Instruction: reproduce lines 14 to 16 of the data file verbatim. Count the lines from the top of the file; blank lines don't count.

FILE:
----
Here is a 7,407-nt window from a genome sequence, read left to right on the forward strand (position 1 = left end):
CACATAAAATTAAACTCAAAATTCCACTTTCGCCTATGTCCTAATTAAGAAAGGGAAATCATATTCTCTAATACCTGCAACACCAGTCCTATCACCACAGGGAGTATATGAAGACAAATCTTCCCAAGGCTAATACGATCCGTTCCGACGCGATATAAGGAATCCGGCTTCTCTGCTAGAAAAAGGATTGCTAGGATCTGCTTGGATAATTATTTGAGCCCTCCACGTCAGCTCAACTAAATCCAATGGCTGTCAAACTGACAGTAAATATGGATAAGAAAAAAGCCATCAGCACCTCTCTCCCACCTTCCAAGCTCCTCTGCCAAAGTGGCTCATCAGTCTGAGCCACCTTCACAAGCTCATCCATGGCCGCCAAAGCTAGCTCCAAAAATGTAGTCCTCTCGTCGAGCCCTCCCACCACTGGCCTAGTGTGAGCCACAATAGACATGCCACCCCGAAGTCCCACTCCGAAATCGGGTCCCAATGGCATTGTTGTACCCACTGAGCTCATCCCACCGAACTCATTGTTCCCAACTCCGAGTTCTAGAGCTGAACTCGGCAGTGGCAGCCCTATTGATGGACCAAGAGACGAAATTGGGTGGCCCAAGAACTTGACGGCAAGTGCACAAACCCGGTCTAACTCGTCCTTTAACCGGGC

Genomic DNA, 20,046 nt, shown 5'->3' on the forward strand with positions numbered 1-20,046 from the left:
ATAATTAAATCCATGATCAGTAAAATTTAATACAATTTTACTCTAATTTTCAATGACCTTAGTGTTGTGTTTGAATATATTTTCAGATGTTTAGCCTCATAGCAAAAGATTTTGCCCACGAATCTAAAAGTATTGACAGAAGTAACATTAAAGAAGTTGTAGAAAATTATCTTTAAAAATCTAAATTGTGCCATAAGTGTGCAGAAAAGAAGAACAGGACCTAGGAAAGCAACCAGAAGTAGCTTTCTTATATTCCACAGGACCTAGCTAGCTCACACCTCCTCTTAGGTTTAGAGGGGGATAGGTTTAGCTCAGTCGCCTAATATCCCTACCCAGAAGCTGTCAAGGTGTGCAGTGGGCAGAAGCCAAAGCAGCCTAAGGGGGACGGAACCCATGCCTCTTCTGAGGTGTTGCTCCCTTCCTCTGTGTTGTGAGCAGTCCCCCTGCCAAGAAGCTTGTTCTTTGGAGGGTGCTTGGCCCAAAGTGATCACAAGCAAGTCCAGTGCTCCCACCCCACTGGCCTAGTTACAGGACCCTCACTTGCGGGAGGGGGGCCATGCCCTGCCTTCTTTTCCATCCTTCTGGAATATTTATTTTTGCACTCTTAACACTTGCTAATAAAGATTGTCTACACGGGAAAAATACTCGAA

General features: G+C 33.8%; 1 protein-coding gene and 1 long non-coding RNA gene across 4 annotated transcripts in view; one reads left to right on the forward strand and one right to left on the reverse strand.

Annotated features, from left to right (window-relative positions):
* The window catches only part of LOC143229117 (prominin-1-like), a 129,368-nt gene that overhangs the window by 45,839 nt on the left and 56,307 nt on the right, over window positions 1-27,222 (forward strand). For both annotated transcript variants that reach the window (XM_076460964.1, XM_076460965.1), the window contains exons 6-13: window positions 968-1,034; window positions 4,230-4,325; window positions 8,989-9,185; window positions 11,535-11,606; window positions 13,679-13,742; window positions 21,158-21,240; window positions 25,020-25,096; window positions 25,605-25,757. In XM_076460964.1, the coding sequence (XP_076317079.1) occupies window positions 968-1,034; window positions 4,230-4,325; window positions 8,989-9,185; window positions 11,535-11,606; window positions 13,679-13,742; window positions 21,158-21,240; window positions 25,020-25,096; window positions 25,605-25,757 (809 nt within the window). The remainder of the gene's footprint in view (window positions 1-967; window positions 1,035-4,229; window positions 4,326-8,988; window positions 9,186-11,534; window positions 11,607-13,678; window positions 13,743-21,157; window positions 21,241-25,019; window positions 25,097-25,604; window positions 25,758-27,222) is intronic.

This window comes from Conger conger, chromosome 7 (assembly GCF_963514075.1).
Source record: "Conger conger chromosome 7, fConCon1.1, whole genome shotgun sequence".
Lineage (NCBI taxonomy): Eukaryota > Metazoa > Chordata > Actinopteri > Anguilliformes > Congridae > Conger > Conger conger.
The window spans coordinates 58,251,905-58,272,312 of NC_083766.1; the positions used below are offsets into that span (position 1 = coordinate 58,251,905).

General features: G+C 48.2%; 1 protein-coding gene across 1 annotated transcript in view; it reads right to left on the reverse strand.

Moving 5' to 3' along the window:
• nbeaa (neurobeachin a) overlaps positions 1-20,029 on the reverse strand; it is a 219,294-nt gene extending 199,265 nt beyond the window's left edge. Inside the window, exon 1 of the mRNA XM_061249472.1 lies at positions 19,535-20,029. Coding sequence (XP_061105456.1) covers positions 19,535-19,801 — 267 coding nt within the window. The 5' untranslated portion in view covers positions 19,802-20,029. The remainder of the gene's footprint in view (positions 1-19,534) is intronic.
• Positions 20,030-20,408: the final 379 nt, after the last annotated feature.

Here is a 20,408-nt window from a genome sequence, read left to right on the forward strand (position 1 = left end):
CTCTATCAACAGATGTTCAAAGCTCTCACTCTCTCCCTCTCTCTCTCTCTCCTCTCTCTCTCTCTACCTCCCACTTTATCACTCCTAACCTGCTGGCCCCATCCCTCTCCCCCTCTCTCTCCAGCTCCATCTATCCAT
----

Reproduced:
• nbeaa (neurobeachin a) overlaps positions 1-20,029 on the reverse strand; it is a 219,294-nt gene extending 199,265 nt beyond the window's left edge. Inside the window, exon 1 of the mRNA XM_061249472.1 lies at positions 19,535-20,029. Coding sequence (XP_061105456.1) covers positions 19,535-19,801 — 267 coding nt within the window. The 5' untranslated portion in view covers positions 19,802-20,029. The remainder of the gene's footprint in view (positions 1-19,534) is intronic.
• Positions 20,030-20,408: the final 379 nt, after the last annotated feature.

Here is a 20,408-nt window from a genome sequence, read left to right on the forward strand (position 1 = left end):